"I've been a part of two teams that's won the two hardest championships in NBA league history," James said on the Road Trippin' podcast. "The 2016 Cavs coming back from 3-1 versus a 73-9 team, being down 3-1 versus one of the best teams ever been assembled. ... And then what we went through in the bubble. And if you were not in the bubble, you don't quite understand it. You will never, ever understand how hard it was to win that championship, to be able to motivate yourself to be out of—this is literally out of your whole comfort zone. No family. I didn't see my family for eight-and-a-half weeks."
The 2016 Cavs are the only team to come back from a 3-1 deficit in the NBA Finals. That championship was something of a crowning achievement for James, the one that erased any of the "front-runner" criticism that dogged him when he was with the Miami Heat.
Last season's championship with the Lakers was unique, in large part because only players and coaches know how difficult the bubble scenario was. While some detractors have said the "bubble title" deserves an asterisk because of the COVID-19 pandemic-shortened season, it's likely the months spent at Walt Disney World in Florida were more taxing on players than a typical playoff slate.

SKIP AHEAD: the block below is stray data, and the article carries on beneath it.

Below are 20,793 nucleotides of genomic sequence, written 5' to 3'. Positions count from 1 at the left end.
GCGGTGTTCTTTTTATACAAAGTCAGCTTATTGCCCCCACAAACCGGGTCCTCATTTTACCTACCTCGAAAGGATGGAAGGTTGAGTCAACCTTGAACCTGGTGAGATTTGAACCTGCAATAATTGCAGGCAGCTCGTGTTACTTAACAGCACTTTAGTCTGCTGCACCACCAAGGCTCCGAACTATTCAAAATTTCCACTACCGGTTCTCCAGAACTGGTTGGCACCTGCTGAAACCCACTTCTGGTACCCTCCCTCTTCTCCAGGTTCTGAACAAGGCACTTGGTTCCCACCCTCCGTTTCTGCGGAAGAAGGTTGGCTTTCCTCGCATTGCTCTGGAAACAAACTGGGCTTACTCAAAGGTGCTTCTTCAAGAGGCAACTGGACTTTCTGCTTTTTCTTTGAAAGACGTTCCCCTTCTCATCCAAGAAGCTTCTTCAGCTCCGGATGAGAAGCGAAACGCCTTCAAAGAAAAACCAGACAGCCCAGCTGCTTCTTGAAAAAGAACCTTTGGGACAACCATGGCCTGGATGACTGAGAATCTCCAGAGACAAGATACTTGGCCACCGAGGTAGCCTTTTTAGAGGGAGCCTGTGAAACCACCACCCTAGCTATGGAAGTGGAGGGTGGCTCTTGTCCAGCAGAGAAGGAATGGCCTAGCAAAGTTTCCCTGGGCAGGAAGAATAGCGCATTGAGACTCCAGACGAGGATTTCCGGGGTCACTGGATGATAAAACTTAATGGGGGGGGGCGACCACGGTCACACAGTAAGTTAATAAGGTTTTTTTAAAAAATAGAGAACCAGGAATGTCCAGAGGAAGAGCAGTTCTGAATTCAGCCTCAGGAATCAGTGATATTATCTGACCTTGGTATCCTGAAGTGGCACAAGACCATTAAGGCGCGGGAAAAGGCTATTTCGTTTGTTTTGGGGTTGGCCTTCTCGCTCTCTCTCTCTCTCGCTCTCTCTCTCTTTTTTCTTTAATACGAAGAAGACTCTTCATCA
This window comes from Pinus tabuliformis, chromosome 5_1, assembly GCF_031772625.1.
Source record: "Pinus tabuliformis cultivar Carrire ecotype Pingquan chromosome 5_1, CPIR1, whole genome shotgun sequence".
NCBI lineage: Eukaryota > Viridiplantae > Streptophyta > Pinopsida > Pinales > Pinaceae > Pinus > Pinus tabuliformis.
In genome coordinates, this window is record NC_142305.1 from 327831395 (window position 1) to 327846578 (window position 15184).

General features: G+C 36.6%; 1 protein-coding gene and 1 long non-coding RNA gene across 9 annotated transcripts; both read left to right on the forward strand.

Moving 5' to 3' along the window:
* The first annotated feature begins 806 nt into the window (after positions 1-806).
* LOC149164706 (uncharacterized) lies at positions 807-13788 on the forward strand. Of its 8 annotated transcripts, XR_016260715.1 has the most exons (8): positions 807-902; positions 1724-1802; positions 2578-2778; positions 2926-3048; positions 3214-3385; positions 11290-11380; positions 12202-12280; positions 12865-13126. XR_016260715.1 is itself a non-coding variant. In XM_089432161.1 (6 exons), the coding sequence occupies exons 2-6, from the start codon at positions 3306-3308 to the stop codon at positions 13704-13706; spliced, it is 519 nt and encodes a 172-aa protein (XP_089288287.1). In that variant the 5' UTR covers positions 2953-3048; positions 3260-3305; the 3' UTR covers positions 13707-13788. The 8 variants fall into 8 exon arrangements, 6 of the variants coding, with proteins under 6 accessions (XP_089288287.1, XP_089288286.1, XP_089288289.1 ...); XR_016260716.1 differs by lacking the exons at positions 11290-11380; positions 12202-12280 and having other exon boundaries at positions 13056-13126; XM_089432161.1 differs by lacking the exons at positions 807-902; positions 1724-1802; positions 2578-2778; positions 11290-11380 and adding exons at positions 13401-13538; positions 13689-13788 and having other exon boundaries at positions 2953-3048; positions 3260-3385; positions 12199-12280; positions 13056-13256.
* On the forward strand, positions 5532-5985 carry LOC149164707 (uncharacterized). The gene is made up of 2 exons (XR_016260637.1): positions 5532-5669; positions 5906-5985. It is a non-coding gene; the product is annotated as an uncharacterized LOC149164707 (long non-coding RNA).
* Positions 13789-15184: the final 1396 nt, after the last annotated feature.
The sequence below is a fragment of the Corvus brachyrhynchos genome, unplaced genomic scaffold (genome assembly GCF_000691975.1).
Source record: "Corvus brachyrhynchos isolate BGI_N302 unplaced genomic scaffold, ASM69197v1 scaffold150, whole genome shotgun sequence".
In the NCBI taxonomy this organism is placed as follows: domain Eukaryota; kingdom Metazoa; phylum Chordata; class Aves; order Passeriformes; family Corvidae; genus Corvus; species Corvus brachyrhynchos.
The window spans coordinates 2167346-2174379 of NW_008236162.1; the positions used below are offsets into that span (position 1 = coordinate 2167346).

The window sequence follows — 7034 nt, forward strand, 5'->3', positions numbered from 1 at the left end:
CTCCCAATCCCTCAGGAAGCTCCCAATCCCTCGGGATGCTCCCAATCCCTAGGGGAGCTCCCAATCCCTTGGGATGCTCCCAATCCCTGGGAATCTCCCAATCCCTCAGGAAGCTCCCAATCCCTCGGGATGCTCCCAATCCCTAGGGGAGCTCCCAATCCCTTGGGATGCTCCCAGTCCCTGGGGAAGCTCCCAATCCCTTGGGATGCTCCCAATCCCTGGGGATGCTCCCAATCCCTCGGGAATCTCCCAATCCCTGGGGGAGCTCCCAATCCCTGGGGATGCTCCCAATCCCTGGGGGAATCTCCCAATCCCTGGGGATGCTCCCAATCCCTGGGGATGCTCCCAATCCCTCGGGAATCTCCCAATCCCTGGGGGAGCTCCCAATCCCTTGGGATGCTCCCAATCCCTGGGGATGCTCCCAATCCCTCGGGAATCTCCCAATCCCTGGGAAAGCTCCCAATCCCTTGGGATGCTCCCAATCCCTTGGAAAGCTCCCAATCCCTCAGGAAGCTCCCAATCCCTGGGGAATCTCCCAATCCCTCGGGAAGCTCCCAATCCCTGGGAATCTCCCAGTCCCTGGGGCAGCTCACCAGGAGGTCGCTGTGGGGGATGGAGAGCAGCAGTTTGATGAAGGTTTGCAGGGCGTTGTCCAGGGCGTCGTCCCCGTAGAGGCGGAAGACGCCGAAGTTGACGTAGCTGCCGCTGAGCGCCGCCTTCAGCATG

As James noted, players had to go without seeing their families or sleeping in their own beds and had to change their ways of life to make the bubble work. While being on the road is part of the NBA lifestyle, those trips usually last a week at most—not for up to three months.
Players have spoken at length about the mental toll of the bubble, and the NBA emphasized counseling and other mental health services for players to help them manage the non-physical side of being away from their everyday lives.
"Hardest" is a subjective term, but the two titles James cited do seem to rank among the most difficult in memory.